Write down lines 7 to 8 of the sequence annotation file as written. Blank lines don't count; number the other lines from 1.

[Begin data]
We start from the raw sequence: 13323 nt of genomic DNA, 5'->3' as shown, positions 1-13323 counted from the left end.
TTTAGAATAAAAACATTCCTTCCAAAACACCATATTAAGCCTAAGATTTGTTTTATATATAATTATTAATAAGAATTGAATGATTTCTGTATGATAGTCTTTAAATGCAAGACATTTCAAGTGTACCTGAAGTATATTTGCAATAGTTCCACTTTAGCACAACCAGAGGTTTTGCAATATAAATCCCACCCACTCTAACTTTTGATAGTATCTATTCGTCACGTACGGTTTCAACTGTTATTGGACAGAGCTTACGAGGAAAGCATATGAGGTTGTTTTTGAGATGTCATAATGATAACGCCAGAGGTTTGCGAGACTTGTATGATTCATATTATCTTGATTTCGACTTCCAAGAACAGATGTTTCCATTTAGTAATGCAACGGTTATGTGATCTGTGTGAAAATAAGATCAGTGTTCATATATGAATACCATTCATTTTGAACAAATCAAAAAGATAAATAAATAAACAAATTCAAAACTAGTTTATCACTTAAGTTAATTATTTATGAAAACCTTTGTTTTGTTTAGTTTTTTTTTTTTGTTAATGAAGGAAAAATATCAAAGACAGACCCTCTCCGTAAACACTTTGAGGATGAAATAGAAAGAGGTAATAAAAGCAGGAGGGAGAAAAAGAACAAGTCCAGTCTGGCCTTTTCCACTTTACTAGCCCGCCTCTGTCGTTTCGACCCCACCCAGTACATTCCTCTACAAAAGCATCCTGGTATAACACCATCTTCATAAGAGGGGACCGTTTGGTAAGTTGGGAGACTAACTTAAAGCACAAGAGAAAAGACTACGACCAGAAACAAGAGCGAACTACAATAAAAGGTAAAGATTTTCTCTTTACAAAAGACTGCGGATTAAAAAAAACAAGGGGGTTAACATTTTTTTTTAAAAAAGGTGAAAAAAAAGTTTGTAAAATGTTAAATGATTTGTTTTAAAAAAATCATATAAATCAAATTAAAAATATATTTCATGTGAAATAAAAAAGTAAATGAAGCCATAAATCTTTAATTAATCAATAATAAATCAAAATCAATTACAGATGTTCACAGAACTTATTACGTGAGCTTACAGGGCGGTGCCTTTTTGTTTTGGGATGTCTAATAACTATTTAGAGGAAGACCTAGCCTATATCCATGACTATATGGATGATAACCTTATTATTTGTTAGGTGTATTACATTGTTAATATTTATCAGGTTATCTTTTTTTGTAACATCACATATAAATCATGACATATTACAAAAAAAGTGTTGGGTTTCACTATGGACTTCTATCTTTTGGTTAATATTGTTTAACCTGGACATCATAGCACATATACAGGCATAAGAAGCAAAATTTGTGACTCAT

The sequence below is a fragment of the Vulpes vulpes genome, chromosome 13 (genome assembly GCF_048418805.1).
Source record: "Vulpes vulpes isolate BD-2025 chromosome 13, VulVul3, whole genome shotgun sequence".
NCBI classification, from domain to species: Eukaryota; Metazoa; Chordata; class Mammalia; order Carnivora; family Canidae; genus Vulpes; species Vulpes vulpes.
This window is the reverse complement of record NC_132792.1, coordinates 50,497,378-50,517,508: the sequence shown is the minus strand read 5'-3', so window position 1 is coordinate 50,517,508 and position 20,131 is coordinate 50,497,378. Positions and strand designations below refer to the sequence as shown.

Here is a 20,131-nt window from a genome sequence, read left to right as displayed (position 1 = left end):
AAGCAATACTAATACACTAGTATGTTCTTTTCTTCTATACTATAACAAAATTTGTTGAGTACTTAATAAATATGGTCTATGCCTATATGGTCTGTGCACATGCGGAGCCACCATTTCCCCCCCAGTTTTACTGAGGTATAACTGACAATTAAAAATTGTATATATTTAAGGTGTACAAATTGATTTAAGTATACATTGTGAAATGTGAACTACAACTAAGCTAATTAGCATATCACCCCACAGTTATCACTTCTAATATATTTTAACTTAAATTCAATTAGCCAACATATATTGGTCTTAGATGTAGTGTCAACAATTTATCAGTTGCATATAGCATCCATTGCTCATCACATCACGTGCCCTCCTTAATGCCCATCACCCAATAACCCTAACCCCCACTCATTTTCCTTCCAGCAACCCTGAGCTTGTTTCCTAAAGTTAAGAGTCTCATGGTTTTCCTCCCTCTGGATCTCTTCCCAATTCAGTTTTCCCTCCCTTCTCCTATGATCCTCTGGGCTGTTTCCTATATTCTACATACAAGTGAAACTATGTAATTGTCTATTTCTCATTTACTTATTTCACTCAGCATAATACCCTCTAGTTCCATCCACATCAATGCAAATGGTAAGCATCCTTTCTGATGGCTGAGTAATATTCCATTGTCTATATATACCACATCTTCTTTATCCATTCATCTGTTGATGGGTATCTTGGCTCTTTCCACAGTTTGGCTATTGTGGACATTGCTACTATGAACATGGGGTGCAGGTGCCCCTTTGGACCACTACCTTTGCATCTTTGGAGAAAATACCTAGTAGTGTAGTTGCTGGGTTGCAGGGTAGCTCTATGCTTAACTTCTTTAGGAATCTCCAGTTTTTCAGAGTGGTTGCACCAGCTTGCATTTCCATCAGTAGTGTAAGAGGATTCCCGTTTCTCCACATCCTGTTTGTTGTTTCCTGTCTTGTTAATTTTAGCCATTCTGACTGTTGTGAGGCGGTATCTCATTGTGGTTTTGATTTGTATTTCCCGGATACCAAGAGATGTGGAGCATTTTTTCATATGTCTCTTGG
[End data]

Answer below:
Here is a 20,131-nt window from a genome sequence, read left to right as displayed (position 1 = left end):
AAGCAATACTAATACACTAGTATGTTCTTTTCTTCTATACTATAACAAAATTTGTTGAGTACTTAATAAATATGGTCTATGCCTATATGGTCTGTGCACATGCGGAGCCACCATTTCCCCCCCAGTTTTACTGAGGTATAACTGACAATTAAAAATTGTATATATTTAAGGTGTACAAATTGATTTAAGTATACATTGTGAAATGTGAACTACAACTAAGCTAATTAGCATATCACCCCACAGTTATCACTTCTAATATATTTTAACTTAAATTCAATTAGCCAACATATATTGGTCTTAGATGTAGTGTCAACAATTTATCAGTTGCATATAGCATCCATTGCTCATCACATCACGTGCCCTCCTTAATGCCCATCACCCAATAACCCTAACCCCCACTCATTTTCCTTCCAGCAACCCTGAGCTTGTTTCCTAAAGTTAAGAGTCTCATGGTTTTCCTCCCTCTGGATCTCTTCCCAATTCAGTTTTCCCTCCCTTCTCCTATGATCCTCTGGGCTGTTTCCTATATTCTACATACAAGTGAAACTATGTAATTGTCTATTTCTCATTTACTTATTTCACTCAGCATAATACCCTCTAGTTCCATCCACATCAATGCAAATGGTAAGCATCCTTTCTGATGGCTGAGTAATATTCCATTGTCTATATATACCACATCTTCTTTATCCATTCATCTGTTGATGGGTATCTTGGCTCTTTCCACAGTTTGGCTATTGTGGACATTGCTACTATGAACATGGGGTGCAGGTGCCCCTTTGGACCACTACCTTTGCATCTTTGGAGAAAATACCTAGTAGTGTAGTTGCTGGGTTGCAGGGTAGCTCTATGCTTAACTTCTTTAGGAATCTCCAGTTTTTCAGAGTGGTTGCACCAGCTTGCATTTCCATCAGTAGTGTAAGAGGATTCCCGTTTCTCCACATCCTGTTTGTTGTTTCCTGTCTTGTTAATTTTAGCCATTCTGACTGTTGTGAGGCGGTATCTCATTGTGGTTTTGATTTGTATTTCCCGGATACCAAGAGATGTGGAGCATTTTTTCATATGTCTCTTGG